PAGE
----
Kaney et al v. Was et al

Filing 26

ORDER granting 11 Motion to Remand to State Court; granting 17 motion to amend/correct. Signed by Judge Roy B. Dalton, Jr. on 2/28/2017. (ZRR)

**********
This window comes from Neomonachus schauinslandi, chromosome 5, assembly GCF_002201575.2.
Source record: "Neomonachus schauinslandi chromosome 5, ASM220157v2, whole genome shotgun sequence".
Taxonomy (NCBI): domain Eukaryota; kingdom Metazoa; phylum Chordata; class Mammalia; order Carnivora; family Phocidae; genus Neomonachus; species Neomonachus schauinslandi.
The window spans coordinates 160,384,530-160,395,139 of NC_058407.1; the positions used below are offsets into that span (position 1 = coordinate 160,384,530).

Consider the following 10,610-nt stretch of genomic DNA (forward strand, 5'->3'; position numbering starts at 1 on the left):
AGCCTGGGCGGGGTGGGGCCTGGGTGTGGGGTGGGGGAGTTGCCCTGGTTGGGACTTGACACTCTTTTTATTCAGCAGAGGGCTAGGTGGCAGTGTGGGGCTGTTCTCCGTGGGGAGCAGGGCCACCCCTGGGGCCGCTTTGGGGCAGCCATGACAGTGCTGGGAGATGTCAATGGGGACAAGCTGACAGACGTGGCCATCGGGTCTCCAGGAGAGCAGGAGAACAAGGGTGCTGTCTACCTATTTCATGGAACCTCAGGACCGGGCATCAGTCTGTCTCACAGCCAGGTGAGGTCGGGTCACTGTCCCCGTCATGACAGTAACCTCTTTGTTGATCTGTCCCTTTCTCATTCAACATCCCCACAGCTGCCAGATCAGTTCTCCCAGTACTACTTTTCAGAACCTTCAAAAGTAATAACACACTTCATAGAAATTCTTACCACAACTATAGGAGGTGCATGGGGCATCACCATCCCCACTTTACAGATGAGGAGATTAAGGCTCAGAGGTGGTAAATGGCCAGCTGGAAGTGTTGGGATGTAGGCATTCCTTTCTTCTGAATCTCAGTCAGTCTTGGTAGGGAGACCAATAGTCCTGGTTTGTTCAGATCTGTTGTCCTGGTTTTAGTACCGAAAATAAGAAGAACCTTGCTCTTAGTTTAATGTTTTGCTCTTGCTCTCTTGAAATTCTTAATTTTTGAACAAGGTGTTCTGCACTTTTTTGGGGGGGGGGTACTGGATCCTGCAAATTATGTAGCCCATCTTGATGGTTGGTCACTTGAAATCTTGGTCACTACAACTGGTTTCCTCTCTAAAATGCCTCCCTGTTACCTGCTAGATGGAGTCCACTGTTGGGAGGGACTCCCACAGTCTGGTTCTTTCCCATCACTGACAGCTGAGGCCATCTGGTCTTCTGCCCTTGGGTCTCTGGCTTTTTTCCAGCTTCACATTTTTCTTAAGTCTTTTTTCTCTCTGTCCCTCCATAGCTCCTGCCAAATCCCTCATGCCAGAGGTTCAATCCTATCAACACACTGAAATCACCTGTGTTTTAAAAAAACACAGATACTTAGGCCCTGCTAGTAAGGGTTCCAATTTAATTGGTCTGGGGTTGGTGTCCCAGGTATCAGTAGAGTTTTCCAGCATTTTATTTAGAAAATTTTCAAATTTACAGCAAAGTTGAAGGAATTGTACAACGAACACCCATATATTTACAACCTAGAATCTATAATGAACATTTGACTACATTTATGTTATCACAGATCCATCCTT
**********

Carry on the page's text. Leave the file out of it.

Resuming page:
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UNITED STATES DISTRICT COURT MIDDLE DISTRICT OF FLORIDA ORLANDO DIVISION JONATHAN D. KANEY, JR.; and COUNTY OF VOLUSIA, Plaintiffs, v. Case No. 6:17-cv-185-Orl-37GJK KIMBERLY WAS; JUSTIN KENNEDY; THEODORE DORAN; WAVERLY MEDIA, LLC; RAMARA GARRETT; and JAMES SOTOLONGO, Defendants. THEODORE DORAN, Plaintiff, Third Party v. JONATHAN D. KANEY, JR.; DOUG DANIELS; PAT PATTERSON; PATRICIA NORTHEY; and DEBORAH DENYS, Third Party Defendants. ORDER This cause is before the Court on the following: 1. Third-Party Defendant Patricia Northey’s Motion to Amend Notice of Removal (Doc. 17), filed February 16, 2017; 2. Third-Party Plaintiff Theodore Doran’s Motion for Remand (Doc. 11), filed February 9, 2017; and 3. Third-Party Defendant Patricia Northey’s Response to Motion for Remand (Doc. 20), filed February 20, 2017. I. PROCEDURAL HISTORY On December 11, 2013, Volusia County adopted an ordinance (“Ordinance”) that purported to appoint Jonathan Kaney, Jr. (“Kaney”) as special counsel for Volusia County, authorizing him to investigate allegations of improper campaign contributions against Waverly Media, LLC. (See Doc. 1-15.) As part of his investigation, Kaney subpoenaed a number of individuals, including Theodore Doran (“Doran”). (See id. at 8.) When Doran refused to respond to the subpoena, Kaney filed suit in state court to enforce it (“Enforcement Action”). (Id.) Subsequently, Doran filed a third-party complaint (“TP Complaint”) against Kaney, in his individual capacity, and several county council members—Patricia Northey (“Northey”), Doug Daniels, Pat Patterson, and Deborah Denys (collectively, “TP Defendants”). (See Doc. 6.) In the TP Complaint, Doran alleges that the TP Defendants conspired to: (1) violate his Fourth Amendment rights; and (2) maliciously prosecute the Enforcement Action against him. (See id. at 12–17.) On February 3, 2017, Northey removed the TP Complaint to this Court. (See Doc. 1 (“Notice”).) In her Notice, Northey alleges that the Court has federal question jurisdiction over this action based on the 42 U.S.C. § 1983 civil conspiracy claim (“§ 1983 Claim”) -2- asserted against her. (Id. at 2.) Northey also alleges that the Court has supplemental jurisdiction over the state law claims in this action. (See id. at 3.) On February 9, 2017, Doran moved to remand the TP Complaint. (Doc. 11 (“Remand Motion”).) Presumably in an effort to avoid remand, Northey moved to amend the Notice to remove any reference to supplemental jurisdiction. (Doc. 17 (“Motion to Amend”).) As grounds, Northey contends that she was mistaken in her original allegation. (Id.) Northey also included a copy of the proposed amended notice with her Motion to Amend. (Id. at 5–8.) Thereafter, Northey filed a response to the Remand Motion. (Doc. 20.) As such, the matter is ripe for adjudication. II. A. LEGAL STANDARDS Original Jurisdiction Federal courts have limited subject matter jurisdiction. Morrison v. Allstate Indem. Co., 228 F.3d 1255, 1260-61 (11th Cir. 2000). Cases within the original jurisdiction of the federal courts include: (1) “all civil actions arising under the Constitution, laws, or treaties of the United States”—referred to as cases within the courts’ federal question jurisdiction; and (2) civil actions between citizens of different states “where the matter in controversy exceeds the sum or value of $75,000”—referred to as cases within the courts’ diversity jurisdiction. See 28 U.S.C. §§ 1331, 1332. Where a federal court has original jurisdiction over some claims in an action, it may exercise “supplemental jurisdiction over all other claims that are so related to claims in the action within such original jurisdiction that they form part of the same case or controversy under Article III of the United States -3- Constitution.” See 28 U.S.C. § 1367. To establish supplemental jurisdiction, the related claims must “arise out of a common nucleus of operative fact with a substantial federal claim.” Parker v. Scrap Metal Processors, Inc., 468 F.3d 733, 743 (11th Cir. 2006). Such claims necessarily involve “the same witnesses, presentation of the same evidence, and determination of the same, or very similar facts.” Palmer v Hosp. Auth. of Randolph Cty., 22 F.3d 1559, 1563–64 (11th Cir. 1994). B. Removal Jurisdiction Where a federal court would have had original jurisdiction over the action filed in state court, a defendant may remove the action to federal court. 28 U.S.C. § 1441(a). If an action includes a federal claim and a state law claim that is “not within the original or supplemental jurisdiction of the district court . . . then the entire action may be removed if the action would be removable without the inclusion of the [state law] claim.” 28 U.S.C. § 1441(c)(1). III. ANALYSIS As an initial matter, courts in the Eleventh Circuit have routinely held that leave to amend a notice of removal is not required when the amendment is made within the thirty-day period set forth in 28 U.S.C. § 1446(b). See Gill v. Wells Fargo Bank, N.A., No. 2:15-00162-KD-N, 2016 WL 3211431, at *2 (S.D. Ala. June 9, 2016); see also Wingard v. Guillot Textilmaschinen GMBH, No. 2:08CV342WKW, 2008 WL 4368884, at *1 n.1 (M.D. Ala. Sept. 23, 2008); Winters Gov’t Sec. Corp. v. Nafi Emps. Credit Union, 449 F. Supp. -4- 239, 243 (S.D. Fla. 1976). Because Northey filed the Amended Notice within thirty days of receipt of a copy of the removable pleading, Northey was not required to seek leave to amend. Nevertheless, the Court finds that Northey’s Motion to Amend is due to be granted and, thus, the Court will construe the Remand Motion in light of the Amended Notice. Turning now to the matter of jurisdiction, the Court notes the unique procedural posture of this action, in which Northey seeks to remove as a third-party defendant. In support of removal, Northey relies on both § 1441(c) and § 1441(a). Ordinarily, if the state law claims are within the Court’s supplemental jurisdiction, then § 1441(a) is the proper basis for removal. See Fed. Nat’l Mortg. Ass’n v. Morris, 118 F. Supp. 3d 1288, 1297 (N.D. Ala. 2015); see also S. Timber Co. v. Ellis, No. 4:07-cv-0215-HLM, 2008 WL 2987198, at *6 n.6 (N.D. Ga. Aug. 1, 2008) (noting that § 1367 is not an independent basis for removal). And if the state law claims are not within the Court’s supplemental jurisdiction, then § 1441(c) provides the proper basis for removal. See 28 U.S.C. § 1441(c); see also Morris, 118 F. Supp. 3d at 1297–98. Regrettably for Northey, a third-party defendant is not a “defendant” under § 1441(a); thus, it may not remove this action under that section. 1 Hernando Pasco Hospice, Carrington Mortg. Servs., LLC v. Echeverria, No. 6:16-cv-227-Orl-40KRS, 2016 WL 3344792, at *1 (M.D. Fla. June 16, 2016) (“The majority view is that third-party defendants are not ‘defendants’ for purposes of § 1441(a)”) Stevenson v. Mullinax, No. 4:15-CV-0007HLM, 2015 WL 1252051, at *3 (N.D. Ga. Feb. 25, 2015) (“The majority of courts addressing the question of whether a third-party defendant is a ‘defendant’ within the meaning of [§ 1441(a)] . . . have overwhelmingly concluded that such third party defendants are not defendants entitled to remove under” that section); Roberson v. Ala. Trucking Assoc. 1 -5- Inc. v. Meritain Health, Inc., No. 8:13-cv-353-T-33AEP, 2013 WL 3350886, at *3 (M.D. Fla. Jul. 2, 2013) (noting that, “§ 1441(a), by its terms, does not allow removal by a third-party defendant”); see also Hayduk v. United Parcel Serv., 930 F. Supp. 584, 590 (S.D. Fla. 1996) (concluding that § 1441(a) restricts removal to the original defendant identified by the plaintiff but does not permit a third-party defendant to remove). To rebut this conclusion, Northey relies on Central of Georgia Railway Company v. Riegel Textile Corporation, 426 F.2d 935 (5th Cir. 1970) for the proposition that third-party defendants may remove under § 1441(a). But Riegel is inapposite here, where there has been no severance of the third-party action in state court prior to removal. See id. at 938. Indeed, in Riegel the state court severance effectively created two lawsuits—thus, for removal purposes the third-party defendant was “as much a ‘defendant’ as if an original action had been brought against him.” See id.; see also Roberson, 2012 WL 4477648, at *2 (explaining Riegel’s procedural history, noting that the third-party’s first attempt at removal prior to the state court severance resulted in remand). 2 Hence, the remaining issue for the Court’s resolution is whether the TP Complaint is removable under § 1441(c). Here, the Court has federal question jurisdiction over the Workers’ Comp. Fund, No. 3:11CV933-SRW, 2012 WL 4477648, at *2 (M.D. Ala. 2012) (explaining that a third-party defendant is not entitled to remove an action under § 1441(a)); Persoff v. Aran, 792 F. Supp. 803, 804–05 (S.D. Fla. 1992) (recognizing that third-party defendants may remove an action under § 1441(c), but not under § 1441(a)). 2 Federal district courts within the Eleventh Circuit have recognized the limited application of Riegel. See, e.g., Summit Contractors, Inc. v. Amerisure Mut. Ins. Co., No. 6:12-cv-1836-Orl-22GJK, 2013 WL 12153593, at *2 (M.D. Fla. Jan. 29, 2013) (applying Riegel because the state court had severed the third-party action prior to removal); see also, e.g., Roberson, 2012 WL 4477648, at *2. -6- § 1983 Claim. As such, Northey contends that the TP Complaint is removable under § 1441(c) because the state law claims are not within the original or supplemental jurisdiction of the Court. (Doc. 20, p. 7.) In support of her argument, Northey contends that there is no common nucleus of operative facts between Kaney’s original claim in the Enforcement Action, which involves a pure issue of state law and the TP Complaint, which concerns Doran’s constitutional rights. (Id.) But Northey draws the wrong comparison. Rather, supplemental jurisdiction requires the Court to compare “the nucleus of facts on which the federal question claims are based” and “the nucleus of facts on which the state law claims are based.” See Upper Chattahoochee Riverkeeper Fund v. City of Atlanta, 701 F.3d 669, 679 (11th Cir. 2012). The nature of the claims does not drive the supplemental jurisdiction analysis; rather, it is fact-oriented. See id. Thus, framed correctly, the Court must determine whether the claims in the TP Complaint—which include the § 1983 Claim and the malicious prosecution claims—arise out of a common nucleus of operative facts with the claims in the Enforcement Action. See Parker, 468 F.3d at 743. Here, the claims asserted in the TP Complaint and the Enforcement Action hinge on a determination of the same facts emanating from Kaney’s purported subpoena power. (See Doc. 6, pp. 11–17.) The state law claims are, therefore, within the Court’s supplemental jurisdiction under § 1367(a), which precludes Northey from removing under § 1441(c). 3 Because Northey was not entitled to remove the TP Complaint, remand 3 Additionally, Northey contends that Doran incorrectly identified her as a -7- is required. IV. CONCLUSION Accordingly, it is hereby ORDERED AND ADJUDGED: 1. Third-Party Defendant Patricia Northey’s Motion to Amend Notice of Removal (Doc. 17) is GRANTED. 2. Third-Party Plaintiff Theodore Doran’s Motion for Remand (Doc. 11) is GRANTED. 3. The action is REMANDED to the Circuit Court of the Seventh Judicial Circuit in and for Volusia County, Florida. 4. The Clerk is DIRECTED to terminate all pending motions, and close the case: DONE AND ORDERED in Chambers in Orlando, Florida, on February 28, 2017. third-party defendant; rather, she asserts she is a counter-defendant and may, thus, remove under § 1441(c). (See Doc. 20, p. 12 (citing N. Star Capital Acquisitions, LLC v. Krig, No. 3:07-cv-264-J-32MCR, 2007 WL 3522425, at *4 (M.D. Fla. Nov. 15, 2007).) But even if the Court realigned the parties as Northey suggests, the existence of supplemental jurisdiction over the state law claims prevents removal under § 1441(c). Because the Court finds that § 1441(c) is inapplicable, the Court need not address this argument. Moreover, counter-defendants are also foreclosed from removing an action under § 1441(a). See Fed. Deposit Ins. Co. v. S & I 85-1, Ltd., 22 F.3d 1070, 1072 (11th Cir. 1994) (citing Shamrock Oil & Gas Corp. v. Sheets, 313 U.S. 100, 108–09 (1941)). -8- Copies: Counsel of Record The Circuit Court of the Seventh Judicial Circuit in and for Volusia County, Florida -9-